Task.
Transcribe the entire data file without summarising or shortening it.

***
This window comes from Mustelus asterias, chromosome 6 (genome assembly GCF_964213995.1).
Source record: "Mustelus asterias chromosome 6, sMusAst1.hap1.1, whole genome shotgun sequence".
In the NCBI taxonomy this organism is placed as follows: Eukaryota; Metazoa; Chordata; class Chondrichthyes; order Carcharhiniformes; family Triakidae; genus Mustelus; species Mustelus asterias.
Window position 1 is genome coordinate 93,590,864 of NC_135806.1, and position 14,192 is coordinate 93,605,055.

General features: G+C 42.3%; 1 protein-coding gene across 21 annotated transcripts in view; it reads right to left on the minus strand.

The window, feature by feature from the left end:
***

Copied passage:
This window comes from Mustelus asterias, chromosome 6 (genome assembly GCF_964213995.1).
Source record: "Mustelus asterias chromosome 6, sMusAst1.hap1.1, whole genome shotgun sequence".
In the NCBI taxonomy this organism is placed as follows: Eukaryota; Metazoa; Chordata; class Chondrichthyes; order Carcharhiniformes; family Triakidae; genus Mustelus; species Mustelus asterias.
Window position 1 is genome coordinate 93,590,864 of NC_135806.1, and position 14,192 is coordinate 93,605,055.

General features: G+C 42.3%; 1 protein-coding gene across 21 annotated transcripts in view; it reads right to left on the minus strand.

The window, feature by feature from the left end: